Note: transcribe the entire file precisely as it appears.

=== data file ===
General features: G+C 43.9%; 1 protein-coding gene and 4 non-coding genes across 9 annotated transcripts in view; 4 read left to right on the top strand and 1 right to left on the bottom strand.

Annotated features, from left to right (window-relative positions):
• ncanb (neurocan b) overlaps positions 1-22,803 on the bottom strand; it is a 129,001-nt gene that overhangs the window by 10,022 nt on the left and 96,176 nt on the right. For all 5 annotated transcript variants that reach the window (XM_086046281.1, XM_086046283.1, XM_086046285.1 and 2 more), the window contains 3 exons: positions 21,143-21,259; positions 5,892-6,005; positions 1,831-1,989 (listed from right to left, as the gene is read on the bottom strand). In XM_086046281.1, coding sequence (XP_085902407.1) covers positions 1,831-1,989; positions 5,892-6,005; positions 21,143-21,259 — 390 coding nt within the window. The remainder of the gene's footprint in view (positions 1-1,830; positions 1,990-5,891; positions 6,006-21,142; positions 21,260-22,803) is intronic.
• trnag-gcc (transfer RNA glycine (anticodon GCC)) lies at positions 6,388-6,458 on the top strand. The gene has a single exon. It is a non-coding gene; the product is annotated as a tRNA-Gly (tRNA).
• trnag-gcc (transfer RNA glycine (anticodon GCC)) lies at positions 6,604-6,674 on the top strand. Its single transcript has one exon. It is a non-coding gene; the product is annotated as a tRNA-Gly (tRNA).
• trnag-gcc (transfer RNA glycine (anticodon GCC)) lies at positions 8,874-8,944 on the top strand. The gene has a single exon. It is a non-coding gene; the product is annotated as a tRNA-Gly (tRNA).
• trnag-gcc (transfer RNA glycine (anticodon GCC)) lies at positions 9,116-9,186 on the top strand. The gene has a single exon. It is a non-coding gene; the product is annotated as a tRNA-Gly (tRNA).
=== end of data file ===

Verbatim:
General features: G+C 43.9%; 1 protein-coding gene and 4 non-coding genes across 9 annotated transcripts in view; 4 read left to right on the top strand and 1 right to left on the bottom strand.

Annotated features, from left to right (window-relative positions):
• ncanb (neurocan b) overlaps positions 1-22,803 on the bottom strand; it is a 129,001-nt gene that overhangs the window by 10,022 nt on the left and 96,176 nt on the right. For all 5 annotated transcript variants that reach the window (XM_086046281.1, XM_086046283.1, XM_086046285.1 and 2 more), the window contains 3 exons: positions 21,143-21,259; positions 5,892-6,005; positions 1,831-1,989 (listed from right to left, as the gene is read on the bottom strand). In XM_086046281.1, coding sequence (XP_085902407.1) covers positions 1,831-1,989; positions 5,892-6,005; positions 21,143-21,259 — 390 coding nt within the window. The remainder of the gene's footprint in view (positions 1-1,830; positions 1,990-5,891; positions 6,006-21,142; positions 21,260-22,803) is intronic.
• trnag-gcc (transfer RNA glycine (anticodon GCC)) lies at positions 6,388-6,458 on the top strand. The gene has a single exon. It is a non-coding gene; the product is annotated as a tRNA-Gly (tRNA).
• trnag-gcc (transfer RNA glycine (anticodon GCC)) lies at positions 6,604-6,674 on the top strand. Its single transcript has one exon. It is a non-coding gene; the product is annotated as a tRNA-Gly (tRNA).
• trnag-gcc (transfer RNA glycine (anticodon GCC)) lies at positions 8,874-8,944 on the top strand. The gene has a single exon. It is a non-coding gene; the product is annotated as a tRNA-Gly (tRNA).
• trnag-gcc (transfer RNA glycine (anticodon GCC)) lies at positions 9,116-9,186 on the top strand. The gene has a single exon. It is a non-coding gene; the product is annotated as a tRNA-Gly (tRNA).